European ‘Anti-Dumping’ Investigation Could Mean 30% Duty on Chinese Alloys
While everyone has been focusing on the US-initiated anti-dumping tariffs against Chinese-made passenger car tyres, another anti-dumping investigation has escaped widespread coverage. On 13 August 2009 the European commission began an investigation into dumping allegations made against Chinese wheelmakers who allegedly sold products into the European markets beneath cost price. At the time 60 Chinese wheelmakers received notification of the impending investigation and most reportedly began cooperating straight away. Nevertheless, according to China’s Ministry of Commerce, the investigation is likely to cost Chinese wheel exporters an estimated US$390 million. There is still a chance that no tariffs will be implemented, but if they are they will apply across both the OE and replacement sectors and are predicted to be lie somewhere around the 30 per cent mark.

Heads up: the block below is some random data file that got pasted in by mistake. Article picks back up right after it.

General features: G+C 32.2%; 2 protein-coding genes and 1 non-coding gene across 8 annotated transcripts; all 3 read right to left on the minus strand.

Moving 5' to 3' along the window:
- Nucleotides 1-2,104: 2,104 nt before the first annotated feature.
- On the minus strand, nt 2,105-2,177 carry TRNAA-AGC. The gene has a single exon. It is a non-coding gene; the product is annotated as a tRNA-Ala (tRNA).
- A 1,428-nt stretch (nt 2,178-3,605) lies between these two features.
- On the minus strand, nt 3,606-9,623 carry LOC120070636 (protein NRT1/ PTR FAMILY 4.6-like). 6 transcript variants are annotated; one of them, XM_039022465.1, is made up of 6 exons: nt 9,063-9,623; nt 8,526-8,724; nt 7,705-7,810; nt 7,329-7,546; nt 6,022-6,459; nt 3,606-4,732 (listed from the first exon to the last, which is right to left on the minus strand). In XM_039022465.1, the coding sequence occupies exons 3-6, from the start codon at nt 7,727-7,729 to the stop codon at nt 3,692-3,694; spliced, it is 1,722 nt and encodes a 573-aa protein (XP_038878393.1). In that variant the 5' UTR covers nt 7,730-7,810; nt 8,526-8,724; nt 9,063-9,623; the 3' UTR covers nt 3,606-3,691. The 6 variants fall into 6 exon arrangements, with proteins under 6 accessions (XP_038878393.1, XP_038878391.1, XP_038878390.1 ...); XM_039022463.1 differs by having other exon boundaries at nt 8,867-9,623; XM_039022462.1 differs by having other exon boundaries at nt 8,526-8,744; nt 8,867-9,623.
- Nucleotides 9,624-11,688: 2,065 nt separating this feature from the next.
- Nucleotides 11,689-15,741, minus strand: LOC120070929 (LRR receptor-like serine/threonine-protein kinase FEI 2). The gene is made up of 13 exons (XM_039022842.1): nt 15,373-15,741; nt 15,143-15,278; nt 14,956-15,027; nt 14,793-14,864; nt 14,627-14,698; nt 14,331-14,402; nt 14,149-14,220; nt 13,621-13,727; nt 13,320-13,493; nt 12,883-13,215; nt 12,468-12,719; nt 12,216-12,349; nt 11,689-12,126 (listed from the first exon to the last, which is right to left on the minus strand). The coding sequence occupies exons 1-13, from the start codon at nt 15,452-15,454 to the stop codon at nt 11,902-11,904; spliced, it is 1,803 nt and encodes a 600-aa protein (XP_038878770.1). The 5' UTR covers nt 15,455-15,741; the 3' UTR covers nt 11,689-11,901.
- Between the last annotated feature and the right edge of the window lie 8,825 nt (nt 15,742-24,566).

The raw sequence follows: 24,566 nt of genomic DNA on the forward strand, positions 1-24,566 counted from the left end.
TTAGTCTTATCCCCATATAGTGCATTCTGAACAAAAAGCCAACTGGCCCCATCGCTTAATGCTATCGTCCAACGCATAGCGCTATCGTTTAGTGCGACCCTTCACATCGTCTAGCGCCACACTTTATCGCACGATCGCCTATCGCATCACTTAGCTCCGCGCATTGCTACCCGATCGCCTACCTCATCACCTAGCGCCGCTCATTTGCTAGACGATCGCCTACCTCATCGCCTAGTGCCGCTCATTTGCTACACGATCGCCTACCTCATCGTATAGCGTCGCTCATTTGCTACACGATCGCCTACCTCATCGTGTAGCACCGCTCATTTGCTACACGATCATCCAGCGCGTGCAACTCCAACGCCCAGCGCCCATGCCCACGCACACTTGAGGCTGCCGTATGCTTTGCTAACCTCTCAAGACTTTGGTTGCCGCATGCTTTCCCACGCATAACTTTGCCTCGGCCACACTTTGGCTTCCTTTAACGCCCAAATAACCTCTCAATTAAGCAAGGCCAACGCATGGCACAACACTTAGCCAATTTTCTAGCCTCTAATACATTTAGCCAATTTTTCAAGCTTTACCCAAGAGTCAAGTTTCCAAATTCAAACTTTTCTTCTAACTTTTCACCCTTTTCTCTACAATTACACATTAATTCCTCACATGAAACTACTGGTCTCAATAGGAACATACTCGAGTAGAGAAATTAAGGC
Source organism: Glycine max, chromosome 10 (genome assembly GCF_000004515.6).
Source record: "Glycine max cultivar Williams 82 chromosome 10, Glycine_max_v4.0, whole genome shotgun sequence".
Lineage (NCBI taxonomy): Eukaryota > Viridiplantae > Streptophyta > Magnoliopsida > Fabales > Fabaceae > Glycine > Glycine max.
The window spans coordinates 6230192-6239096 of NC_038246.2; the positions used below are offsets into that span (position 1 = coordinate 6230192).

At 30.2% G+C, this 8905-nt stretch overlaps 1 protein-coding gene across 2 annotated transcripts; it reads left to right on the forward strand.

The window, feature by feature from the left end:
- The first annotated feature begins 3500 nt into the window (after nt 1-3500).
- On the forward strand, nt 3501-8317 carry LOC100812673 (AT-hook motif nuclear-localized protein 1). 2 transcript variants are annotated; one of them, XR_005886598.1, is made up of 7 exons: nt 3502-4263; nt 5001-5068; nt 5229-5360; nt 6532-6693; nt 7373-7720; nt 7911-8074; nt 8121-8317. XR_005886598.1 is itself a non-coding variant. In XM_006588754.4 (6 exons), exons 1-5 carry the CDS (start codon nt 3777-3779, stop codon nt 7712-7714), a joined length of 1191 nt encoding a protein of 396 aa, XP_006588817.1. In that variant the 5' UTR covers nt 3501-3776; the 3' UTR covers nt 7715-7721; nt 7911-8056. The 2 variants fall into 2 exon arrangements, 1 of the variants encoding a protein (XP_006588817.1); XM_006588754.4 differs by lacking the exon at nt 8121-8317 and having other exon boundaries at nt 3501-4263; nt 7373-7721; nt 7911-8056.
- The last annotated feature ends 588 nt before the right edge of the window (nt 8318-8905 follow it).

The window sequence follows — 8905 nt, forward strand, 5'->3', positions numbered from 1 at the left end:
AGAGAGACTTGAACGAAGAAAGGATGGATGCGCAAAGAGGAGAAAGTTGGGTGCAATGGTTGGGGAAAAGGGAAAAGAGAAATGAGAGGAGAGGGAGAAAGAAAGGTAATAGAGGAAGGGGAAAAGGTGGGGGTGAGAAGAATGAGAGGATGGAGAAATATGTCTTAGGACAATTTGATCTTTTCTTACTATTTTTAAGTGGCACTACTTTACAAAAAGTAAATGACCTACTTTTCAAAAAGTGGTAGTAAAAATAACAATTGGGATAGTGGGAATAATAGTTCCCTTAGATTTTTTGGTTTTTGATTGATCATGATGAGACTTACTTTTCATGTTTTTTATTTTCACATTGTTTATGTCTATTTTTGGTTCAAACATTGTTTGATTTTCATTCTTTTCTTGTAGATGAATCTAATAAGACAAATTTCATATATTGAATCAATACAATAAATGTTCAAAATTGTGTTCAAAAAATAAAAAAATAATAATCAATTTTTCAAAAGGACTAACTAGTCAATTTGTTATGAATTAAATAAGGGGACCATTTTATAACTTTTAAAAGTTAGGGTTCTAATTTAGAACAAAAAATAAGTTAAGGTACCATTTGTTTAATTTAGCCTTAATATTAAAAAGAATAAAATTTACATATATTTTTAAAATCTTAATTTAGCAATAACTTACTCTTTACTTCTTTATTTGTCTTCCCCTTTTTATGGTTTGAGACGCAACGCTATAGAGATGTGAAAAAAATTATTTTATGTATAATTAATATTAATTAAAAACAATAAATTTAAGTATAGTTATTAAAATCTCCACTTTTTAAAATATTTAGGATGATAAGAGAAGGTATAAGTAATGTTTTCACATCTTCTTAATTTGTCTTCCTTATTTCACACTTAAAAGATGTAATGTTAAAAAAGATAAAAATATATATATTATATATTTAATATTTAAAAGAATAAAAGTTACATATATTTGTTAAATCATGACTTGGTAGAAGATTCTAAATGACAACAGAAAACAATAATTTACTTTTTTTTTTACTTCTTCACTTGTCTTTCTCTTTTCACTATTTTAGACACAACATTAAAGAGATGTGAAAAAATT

The European Commission’s investigation, which began just a day after the Chinese companies involved were informed of the allegations, followed a complaint made by the Association of European Wheel Manufacturers’ (EUWA) in June 2009. At the time the journal of the executive arm of the 27-nation European Union said the investigation was initiated “having determined that there is sufficient evidence to justify the…proceeding.” However, China's Ministry of Commerce denied the charges saying: “It raises the cost of repairs for customers, affects the recovery of the European auto sector from the global financial crisis, and hurts the interests of both China and Europe.” Either way, with Chinese produced wheels representing a significant proportion of replacement market products on offer, any kind of trade barriers that are implemented are likely to have a similarly significant effect on the shape of the market.